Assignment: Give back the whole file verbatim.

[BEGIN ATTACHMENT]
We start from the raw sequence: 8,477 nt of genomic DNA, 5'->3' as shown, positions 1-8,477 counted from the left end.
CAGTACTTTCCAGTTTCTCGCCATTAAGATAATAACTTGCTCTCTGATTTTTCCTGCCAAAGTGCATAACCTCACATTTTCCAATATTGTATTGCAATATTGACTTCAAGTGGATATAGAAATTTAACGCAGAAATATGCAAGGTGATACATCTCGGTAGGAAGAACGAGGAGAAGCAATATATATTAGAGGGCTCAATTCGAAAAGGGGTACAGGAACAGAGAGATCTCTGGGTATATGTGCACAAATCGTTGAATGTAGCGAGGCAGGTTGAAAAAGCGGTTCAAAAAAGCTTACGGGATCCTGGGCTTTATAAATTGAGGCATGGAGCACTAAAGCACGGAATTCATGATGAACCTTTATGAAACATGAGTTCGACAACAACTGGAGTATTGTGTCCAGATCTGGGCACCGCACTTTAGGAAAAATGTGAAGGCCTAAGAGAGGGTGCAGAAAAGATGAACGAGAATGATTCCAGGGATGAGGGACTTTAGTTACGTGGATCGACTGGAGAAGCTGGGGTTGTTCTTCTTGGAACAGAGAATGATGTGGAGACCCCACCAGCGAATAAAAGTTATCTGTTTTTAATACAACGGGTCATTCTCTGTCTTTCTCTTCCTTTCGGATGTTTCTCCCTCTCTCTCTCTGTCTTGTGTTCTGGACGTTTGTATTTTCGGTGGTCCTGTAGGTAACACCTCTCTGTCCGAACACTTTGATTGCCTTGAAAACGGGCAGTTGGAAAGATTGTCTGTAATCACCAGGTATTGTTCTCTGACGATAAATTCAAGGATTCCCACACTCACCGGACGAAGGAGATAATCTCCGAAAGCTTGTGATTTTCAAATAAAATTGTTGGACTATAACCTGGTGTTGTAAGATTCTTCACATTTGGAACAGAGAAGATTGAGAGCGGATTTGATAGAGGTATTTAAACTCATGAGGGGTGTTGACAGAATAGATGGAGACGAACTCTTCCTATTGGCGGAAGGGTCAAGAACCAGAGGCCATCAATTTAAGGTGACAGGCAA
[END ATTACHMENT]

We start from the raw sequence: 8,477 nt of genomic DNA, 5'->3' as shown, positions 1-8,477 counted from the left end.
CAGTACTTTCCAGTTTCTCGCCATTAAGATAATAACTTGCTCTCTGATTTTTCCTGCCAAAGTGCATAACCTCACATTTTCCAATATTGTATTGCAATATTGACTTCAAGTGGATATAGAAATTTAACGCAGAAATATGCAAGGTGATACATCTCGGTAGGAAGAACGAGGAGAAGCAATATATATTAGAGGGCTCAATTCGAAAAGGGGTACAGGAACAGAGAGATCTCTGGGTATATGTGCACAAATCGTTGAATGTAGCGAGGCAGGTTGAAAAAGCGGTTCAAAAAAGCTTACGGGATCCTGGGCTTTATAAATTGAGGCATGGAGCACTAAAGCACGGAATTCATGATGAACCTTTATGAAACATGAGTTCGACAACAACTGGAGTATTGTGTCCAGATCTGGGCACCGCACTTTAGGAAAAATGTGAAGGCCTAAGAGAGGGTGCAGAAAAGATGAACGAGAATGATTCCAGGGATGAGGGACTTTAGTTACGTGGATCGACTGGAGAAGCTGGGGTTGTTCTTCTTGGAACAGAGAATGATGTGGAGACCCCACCAGCGAATAAAAGTTATCTGTTTTTAATACAACGGGTCATTCTCTGTCTTTCTCTTCCTTTCGGATGTTTCTCCCTCTCTCTCTCTGTCTTGTGTTCTGGACGTTTGTATTTTCGGTGGTCCTGTAGGTAACACCTCTCTGTCCGAACACTTTGATTGCCTTGAAAACGGGCAGTTGGAAAGATTGTCTGTAATCACCAGGTATTGTTCTCTGACGATAAATTCAAGGATTCCCACACTCACCGGACGAAGGAGATAATCTCCGAAAGCTTGTGATTTTCAAATAAAATTGTTGGACTATAACCTGGTGTTGTAAGATTCTTCACATTTGGAACAGAGAAGATTGAGAGCGGATTTGATAGAGGTATTTAAACTCATGAGGGGTGTTGACAGAATAGATGGAGACGAACTCTTCCTATTGGCGGAAGGGTCAAGAACCAGAGGCCATCAATTTAAGGTGACAGGCAA